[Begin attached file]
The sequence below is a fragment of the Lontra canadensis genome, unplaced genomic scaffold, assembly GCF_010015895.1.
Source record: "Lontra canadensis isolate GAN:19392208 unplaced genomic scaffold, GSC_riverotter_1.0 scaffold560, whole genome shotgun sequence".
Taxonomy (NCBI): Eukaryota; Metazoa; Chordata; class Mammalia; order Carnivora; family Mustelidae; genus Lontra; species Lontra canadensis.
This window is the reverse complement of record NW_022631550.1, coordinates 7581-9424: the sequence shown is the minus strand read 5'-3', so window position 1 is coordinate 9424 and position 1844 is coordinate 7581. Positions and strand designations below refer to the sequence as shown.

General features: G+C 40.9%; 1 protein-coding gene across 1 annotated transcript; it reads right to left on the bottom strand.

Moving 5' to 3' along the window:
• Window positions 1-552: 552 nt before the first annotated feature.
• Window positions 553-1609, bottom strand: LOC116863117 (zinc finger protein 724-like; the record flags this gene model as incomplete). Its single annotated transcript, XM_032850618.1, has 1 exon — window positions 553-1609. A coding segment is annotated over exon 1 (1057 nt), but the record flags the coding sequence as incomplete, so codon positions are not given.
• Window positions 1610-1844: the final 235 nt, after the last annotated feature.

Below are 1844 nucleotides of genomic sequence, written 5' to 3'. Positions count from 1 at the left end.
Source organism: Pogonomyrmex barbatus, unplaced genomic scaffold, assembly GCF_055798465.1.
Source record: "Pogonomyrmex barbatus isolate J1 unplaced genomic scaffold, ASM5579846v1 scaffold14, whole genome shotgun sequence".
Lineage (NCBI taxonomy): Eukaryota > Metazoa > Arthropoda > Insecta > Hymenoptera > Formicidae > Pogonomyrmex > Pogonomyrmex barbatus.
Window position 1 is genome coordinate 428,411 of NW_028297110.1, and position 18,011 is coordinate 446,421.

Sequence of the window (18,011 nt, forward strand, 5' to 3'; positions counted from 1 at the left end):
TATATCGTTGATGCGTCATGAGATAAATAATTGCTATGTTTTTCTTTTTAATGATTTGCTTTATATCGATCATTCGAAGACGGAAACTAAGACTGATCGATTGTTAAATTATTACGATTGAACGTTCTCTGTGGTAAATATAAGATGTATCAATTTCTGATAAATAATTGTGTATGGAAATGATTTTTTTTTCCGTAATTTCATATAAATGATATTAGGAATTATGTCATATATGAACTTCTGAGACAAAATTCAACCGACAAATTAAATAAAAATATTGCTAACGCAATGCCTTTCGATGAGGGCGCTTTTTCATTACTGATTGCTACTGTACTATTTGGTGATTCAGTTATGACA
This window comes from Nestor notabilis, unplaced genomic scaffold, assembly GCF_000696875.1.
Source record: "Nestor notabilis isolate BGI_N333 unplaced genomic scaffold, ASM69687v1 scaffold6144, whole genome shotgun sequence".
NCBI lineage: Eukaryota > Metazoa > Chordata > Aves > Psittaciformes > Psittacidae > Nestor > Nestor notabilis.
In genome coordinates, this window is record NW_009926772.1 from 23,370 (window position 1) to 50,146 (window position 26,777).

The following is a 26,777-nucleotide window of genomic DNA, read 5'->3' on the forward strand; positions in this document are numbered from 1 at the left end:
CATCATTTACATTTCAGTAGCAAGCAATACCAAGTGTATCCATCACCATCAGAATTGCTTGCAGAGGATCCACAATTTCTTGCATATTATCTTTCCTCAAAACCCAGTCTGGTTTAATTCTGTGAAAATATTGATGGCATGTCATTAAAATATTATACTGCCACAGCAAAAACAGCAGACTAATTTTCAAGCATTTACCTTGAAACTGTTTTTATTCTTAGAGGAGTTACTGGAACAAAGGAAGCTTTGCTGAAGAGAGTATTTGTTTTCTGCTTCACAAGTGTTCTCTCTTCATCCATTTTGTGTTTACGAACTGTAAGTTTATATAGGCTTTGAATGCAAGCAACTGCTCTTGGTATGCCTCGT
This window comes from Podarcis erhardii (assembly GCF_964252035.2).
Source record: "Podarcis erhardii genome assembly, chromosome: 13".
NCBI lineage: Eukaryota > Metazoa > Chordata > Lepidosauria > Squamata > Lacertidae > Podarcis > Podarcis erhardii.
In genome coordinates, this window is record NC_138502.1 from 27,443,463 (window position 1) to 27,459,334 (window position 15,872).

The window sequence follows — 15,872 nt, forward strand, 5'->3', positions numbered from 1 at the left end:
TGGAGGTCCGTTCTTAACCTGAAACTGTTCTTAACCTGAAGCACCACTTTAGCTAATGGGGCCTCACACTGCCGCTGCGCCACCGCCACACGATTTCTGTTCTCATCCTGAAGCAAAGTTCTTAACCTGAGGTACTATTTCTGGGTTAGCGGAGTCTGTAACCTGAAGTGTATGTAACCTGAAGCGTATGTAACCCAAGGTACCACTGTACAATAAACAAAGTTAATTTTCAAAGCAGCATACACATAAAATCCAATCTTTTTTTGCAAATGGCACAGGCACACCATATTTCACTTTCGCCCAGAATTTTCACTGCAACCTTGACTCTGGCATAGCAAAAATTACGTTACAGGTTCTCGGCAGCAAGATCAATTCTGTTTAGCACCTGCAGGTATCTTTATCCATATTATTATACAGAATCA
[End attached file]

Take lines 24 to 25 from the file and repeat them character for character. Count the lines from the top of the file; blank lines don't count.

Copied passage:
Source record: "Podarcis erhardii genome assembly, chromosome: 13".
NCBI lineage: Eukaryota > Metazoa > Chordata > Lepidosauria > Squamata > Lacertidae > Podarcis > Podarcis erhardii.